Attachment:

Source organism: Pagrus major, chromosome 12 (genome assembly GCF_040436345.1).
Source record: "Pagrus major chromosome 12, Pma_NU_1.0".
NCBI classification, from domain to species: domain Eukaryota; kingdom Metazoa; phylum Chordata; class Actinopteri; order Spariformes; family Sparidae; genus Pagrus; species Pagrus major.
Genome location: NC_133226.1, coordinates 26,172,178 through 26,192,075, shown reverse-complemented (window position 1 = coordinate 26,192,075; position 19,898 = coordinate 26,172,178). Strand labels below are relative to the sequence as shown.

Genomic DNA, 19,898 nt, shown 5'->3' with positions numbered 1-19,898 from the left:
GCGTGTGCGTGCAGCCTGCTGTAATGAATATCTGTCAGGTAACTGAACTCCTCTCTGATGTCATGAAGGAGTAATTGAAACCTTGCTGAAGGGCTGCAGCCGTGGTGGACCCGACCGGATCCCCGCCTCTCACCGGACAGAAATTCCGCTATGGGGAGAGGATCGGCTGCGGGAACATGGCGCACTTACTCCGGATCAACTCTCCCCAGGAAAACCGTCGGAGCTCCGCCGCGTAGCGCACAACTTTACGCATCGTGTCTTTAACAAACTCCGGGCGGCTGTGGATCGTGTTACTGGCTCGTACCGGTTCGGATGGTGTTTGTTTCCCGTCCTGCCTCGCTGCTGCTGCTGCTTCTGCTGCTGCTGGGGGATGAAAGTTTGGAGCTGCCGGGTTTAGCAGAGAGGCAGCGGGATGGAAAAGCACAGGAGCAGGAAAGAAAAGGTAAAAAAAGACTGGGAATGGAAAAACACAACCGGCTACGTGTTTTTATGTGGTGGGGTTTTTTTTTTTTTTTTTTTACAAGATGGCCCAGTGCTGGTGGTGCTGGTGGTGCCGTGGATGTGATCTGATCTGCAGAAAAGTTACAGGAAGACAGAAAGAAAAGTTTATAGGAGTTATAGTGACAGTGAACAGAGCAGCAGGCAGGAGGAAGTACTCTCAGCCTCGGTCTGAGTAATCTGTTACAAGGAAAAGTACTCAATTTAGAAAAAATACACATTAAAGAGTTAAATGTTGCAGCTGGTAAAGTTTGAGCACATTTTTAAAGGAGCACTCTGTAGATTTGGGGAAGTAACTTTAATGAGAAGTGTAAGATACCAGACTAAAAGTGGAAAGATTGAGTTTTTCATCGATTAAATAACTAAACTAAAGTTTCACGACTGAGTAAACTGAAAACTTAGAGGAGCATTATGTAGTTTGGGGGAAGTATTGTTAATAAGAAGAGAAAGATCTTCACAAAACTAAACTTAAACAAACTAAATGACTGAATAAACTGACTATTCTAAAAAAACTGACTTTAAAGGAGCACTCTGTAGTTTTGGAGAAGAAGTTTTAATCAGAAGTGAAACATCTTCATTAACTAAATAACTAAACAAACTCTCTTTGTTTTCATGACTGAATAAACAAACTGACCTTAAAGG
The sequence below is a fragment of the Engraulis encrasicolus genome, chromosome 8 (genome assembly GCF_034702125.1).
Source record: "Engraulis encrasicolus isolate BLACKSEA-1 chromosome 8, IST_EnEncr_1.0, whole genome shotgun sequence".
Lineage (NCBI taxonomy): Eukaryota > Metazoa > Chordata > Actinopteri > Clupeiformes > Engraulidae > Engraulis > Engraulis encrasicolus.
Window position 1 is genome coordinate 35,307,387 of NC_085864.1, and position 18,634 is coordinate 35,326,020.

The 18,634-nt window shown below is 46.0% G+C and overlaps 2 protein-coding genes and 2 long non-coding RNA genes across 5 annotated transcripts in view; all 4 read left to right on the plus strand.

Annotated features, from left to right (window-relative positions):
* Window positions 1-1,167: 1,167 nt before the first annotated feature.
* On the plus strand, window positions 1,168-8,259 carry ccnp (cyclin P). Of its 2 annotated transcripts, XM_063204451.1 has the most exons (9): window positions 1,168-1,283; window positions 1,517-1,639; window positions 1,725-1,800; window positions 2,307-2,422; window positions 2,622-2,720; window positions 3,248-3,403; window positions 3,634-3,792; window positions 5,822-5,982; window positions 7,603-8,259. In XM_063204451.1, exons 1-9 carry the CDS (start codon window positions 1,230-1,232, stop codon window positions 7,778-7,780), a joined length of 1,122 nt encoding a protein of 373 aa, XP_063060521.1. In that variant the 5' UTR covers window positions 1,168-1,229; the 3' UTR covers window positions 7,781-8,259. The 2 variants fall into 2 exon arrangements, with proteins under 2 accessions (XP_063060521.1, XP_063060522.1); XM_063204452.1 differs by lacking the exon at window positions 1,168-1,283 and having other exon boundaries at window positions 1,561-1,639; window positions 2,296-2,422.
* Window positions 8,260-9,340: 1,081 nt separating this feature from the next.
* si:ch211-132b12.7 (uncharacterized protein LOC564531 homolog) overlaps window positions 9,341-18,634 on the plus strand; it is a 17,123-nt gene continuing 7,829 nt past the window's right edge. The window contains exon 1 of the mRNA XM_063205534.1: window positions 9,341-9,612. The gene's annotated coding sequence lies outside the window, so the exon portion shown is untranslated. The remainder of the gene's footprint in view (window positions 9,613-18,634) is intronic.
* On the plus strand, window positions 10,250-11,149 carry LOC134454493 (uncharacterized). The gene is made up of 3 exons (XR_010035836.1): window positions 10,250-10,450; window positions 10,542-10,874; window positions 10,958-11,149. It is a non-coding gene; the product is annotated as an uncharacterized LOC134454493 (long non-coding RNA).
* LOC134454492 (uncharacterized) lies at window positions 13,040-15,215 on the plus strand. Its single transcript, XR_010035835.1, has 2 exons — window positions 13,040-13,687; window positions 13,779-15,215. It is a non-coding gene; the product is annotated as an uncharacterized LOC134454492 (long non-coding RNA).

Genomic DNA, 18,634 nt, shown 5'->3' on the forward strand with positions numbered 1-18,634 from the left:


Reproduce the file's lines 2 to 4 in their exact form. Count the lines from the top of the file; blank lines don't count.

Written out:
Source record: "Pagrus major chromosome 12, Pma_NU_1.0".
NCBI classification, from domain to species: domain Eukaryota; kingdom Metazoa; phylum Chordata; class Actinopteri; order Spariformes; family Sparidae; genus Pagrus; species Pagrus major.
Genome location: NC_133226.1, coordinates 26,172,178 through 26,192,075, shown reverse-complemented (window position 1 = coordinate 26,192,075; position 19,898 = coordinate 26,172,178). Strand labels below are relative to the sequence as shown.